Ndel1 suppresses ciliogenesis in proliferating cells by regulating the trichoplein-Aurora A pathway.
ABSTRACT: Primary cilia protrude from the surface of quiescent cells and disassemble at cell cycle reentry. We previously showed that ciliary reassembly is suppressed by trichoplein-mediated Aurora A activation pathway in growing cells. Here, we report that Ndel1, a well-known modulator of dynein activity, localizes at the subdistal appendage of the mother centriole, which nucleates a primary cilium. In the presence of serum, Ndel1 depletion reduces trichoplein at the mother centriole and induces unscheduled primary cilia formation, which is reverted by forced trichoplein expression or coknockdown of KCTD17 (an E3 ligase component protein for trichoplein). Serum starvation induced transient Ndel1 degradation, subsequent to the disappearance of trichoplein at the mother centriole. Forced expression of Ndel1 suppressed trichoplein degradation and axonemal microtubule extension during ciliogenesis, similar to trichoplein induction or KCTD17 knockdown. Most importantly, the proportion of ciliated and quiescent cells was increased in the kidney tubular epithelia of newborn Ndel1-hypomorphic mice. Thus, Ndel1 acts as a novel upstream regulator of the trichoplein-Aurora A pathway to inhibit primary cilia assembly.
Project description:Primary cilia are microtubule-based sensory organelles that organize numerous key signals during developments and tissue homeostasis. Ciliary microtubule doublet, named axoneme, is grown directly from the distal end of mother centrioles through a multistep process upon cell cycle exit; however, the instructive signals that initiate these events are poorly understood. Here we show that ubiquitin-proteasome machinery removes trichoplein, a negative regulator of ciliogenesis, from mother centrioles and thereby causes Aurora-A inactivation, leading to ciliogenesis. Ciliogenesis is blocked if centriolar trichoplein is stabilized by treatment with proteasome inhibitors or by expression of non-ubiquitylatable trichoplein mutant (K50/57R). Started from two-stepped global E3 screening, we have identified KCTD17 as a substrate-adaptor for Cul3-RING E3 ligases (CRL3s) that polyubiquitylates trichoplein. Depletion of KCTD17 specifically arrests ciliogenesis at the initial step of axoneme extension through aberrant trichoplein-Aurora-A activity. Thus, CRL3-KCTD17 targets trichoplein to proteolysis to initiate the axoneme extension during ciliogenesis.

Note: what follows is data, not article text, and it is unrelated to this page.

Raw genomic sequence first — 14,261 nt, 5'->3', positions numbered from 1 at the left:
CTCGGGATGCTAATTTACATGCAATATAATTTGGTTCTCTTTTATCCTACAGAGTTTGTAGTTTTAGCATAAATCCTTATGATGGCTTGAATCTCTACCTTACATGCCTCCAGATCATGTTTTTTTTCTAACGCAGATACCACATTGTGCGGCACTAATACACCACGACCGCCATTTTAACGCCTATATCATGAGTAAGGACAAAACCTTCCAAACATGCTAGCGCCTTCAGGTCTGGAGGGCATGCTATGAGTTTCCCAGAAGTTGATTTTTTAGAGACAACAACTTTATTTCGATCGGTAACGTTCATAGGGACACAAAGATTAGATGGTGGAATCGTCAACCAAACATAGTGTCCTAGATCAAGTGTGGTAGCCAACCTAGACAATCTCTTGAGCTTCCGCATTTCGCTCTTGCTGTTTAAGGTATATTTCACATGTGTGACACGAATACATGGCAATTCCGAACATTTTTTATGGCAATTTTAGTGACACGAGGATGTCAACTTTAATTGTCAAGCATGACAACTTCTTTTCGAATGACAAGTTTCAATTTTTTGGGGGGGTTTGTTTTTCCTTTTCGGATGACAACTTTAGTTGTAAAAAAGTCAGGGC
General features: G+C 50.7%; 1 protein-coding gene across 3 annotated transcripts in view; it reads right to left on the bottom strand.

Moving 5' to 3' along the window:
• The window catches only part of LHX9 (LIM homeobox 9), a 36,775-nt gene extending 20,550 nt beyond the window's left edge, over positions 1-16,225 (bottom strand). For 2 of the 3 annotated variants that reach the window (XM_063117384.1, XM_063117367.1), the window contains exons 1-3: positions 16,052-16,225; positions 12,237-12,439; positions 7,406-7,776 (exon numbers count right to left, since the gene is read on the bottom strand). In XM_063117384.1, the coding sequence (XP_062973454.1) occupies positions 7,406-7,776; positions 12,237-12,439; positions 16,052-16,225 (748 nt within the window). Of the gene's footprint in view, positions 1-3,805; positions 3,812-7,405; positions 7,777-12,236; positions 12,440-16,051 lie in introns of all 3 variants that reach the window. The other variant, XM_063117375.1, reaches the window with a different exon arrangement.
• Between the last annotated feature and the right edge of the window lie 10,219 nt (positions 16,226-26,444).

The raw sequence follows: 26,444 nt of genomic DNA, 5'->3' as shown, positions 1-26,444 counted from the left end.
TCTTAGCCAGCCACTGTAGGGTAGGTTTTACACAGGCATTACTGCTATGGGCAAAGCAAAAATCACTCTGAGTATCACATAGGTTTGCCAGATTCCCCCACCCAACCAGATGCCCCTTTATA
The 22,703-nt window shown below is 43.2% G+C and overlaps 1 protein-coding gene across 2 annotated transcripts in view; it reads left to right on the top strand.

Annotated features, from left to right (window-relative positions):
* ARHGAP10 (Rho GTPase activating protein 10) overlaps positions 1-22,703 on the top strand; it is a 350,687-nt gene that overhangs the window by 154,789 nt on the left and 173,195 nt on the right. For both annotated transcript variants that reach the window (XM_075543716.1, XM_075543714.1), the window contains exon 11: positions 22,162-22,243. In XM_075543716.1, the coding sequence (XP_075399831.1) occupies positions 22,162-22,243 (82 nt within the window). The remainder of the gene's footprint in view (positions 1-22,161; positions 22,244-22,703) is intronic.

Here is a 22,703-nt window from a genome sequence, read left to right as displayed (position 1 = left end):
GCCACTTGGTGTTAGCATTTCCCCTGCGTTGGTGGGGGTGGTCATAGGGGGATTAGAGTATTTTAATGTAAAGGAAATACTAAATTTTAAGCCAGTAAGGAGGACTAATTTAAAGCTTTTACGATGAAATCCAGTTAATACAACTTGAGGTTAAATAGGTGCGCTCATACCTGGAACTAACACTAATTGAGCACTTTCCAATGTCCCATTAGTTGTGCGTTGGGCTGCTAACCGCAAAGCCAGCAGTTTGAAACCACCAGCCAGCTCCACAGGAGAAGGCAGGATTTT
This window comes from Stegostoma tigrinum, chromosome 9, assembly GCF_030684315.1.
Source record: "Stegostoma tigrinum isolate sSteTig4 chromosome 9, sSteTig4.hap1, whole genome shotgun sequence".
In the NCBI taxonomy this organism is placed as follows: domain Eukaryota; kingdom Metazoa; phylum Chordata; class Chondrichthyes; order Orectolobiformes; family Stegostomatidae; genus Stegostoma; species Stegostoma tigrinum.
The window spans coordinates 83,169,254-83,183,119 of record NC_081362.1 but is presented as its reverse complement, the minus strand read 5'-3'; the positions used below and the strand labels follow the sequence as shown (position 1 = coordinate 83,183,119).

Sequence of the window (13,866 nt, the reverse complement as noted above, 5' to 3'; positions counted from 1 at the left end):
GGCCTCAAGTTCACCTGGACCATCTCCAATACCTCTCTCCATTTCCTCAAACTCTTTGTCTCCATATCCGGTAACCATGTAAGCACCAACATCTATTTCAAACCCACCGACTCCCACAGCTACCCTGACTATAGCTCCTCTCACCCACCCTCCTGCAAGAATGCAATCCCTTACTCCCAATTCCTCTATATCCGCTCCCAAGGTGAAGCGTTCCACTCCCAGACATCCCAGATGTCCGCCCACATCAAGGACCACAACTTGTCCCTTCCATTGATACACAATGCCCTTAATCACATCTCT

Project description:Ciliogenesis is generally inhibited in dividing cells, however, it has been unclear which signaling cascades regulate the phenomenon. Here, we report that epidermal growth factor receptor (EGFR) kinase suppresses ciliogenesis by directly phosphorylating the deubiquitinase USP8 on Tyr-717 and Tyr-810 in RPE1 cells. These phosphorylations elevate the deubiquitinase activity, which then stabilizes the trichoplein-Aurora A pathway, an inhibitory mechanism of ciliogenesis. EGFR knockdown and serum starvation result in ciliogenesis through downregulation of the USP8-trichoplein-Aurora A signal. Moreover, primary cilia abrogation, which is induced upon IFT20 or Cep164 depletion, ameliorates the cell cycle arrest of EGFR knockdown cells. The present data reveal that the EGFR-USP8-trichoplein-Aurora A axis is a critical signaling cascade that restricts ciliogenesis in dividing cells, and functions to facilitate cell proliferation. We further show that usp8 knockout zebrafish develops ciliopathy-related phenotypes including cystic kidney, suggesting that USP8 is a regulator of ciliogenesis in vertebrates.
Project description:Cilia are found on most human cells and exist as motile cilia or non-motile primary cilia. Primary cilia play sensory roles in transducing various extracellular signals, and defective ciliary functions are involved in a wide range of human diseases. Centrosomes are the principal microtubule-organizing centers of animal cells and contain two centrioles. We observed that DNA damage causes centriole splitting in non-transformed human cells, with isolated centrioles carrying the mother centriole markers CEP170 and ninein but not kizuna or cenexin. Loss of centriole cohesion through siRNA depletion of C-NAP1 or rootletin increased radiation-induced centriole splitting, with C-NAP1-depleted isolated centrioles losing mother markers. As the mother centriole forms the basal body in primary cilia, we tested whether centriole splitting affected ciliogenesis. While irradiated cells formed apparently normal primary cilia, most cilia arose from centriolar clusters, not from isolated centrioles. Furthermore, C-NAP1 or rootletin knockdown reduced primary cilium formation. Therefore, the centriole cohesion apparatus at the proximal end of centrioles may provide a target that can affect primary cilium formation as part of the DNA damage response.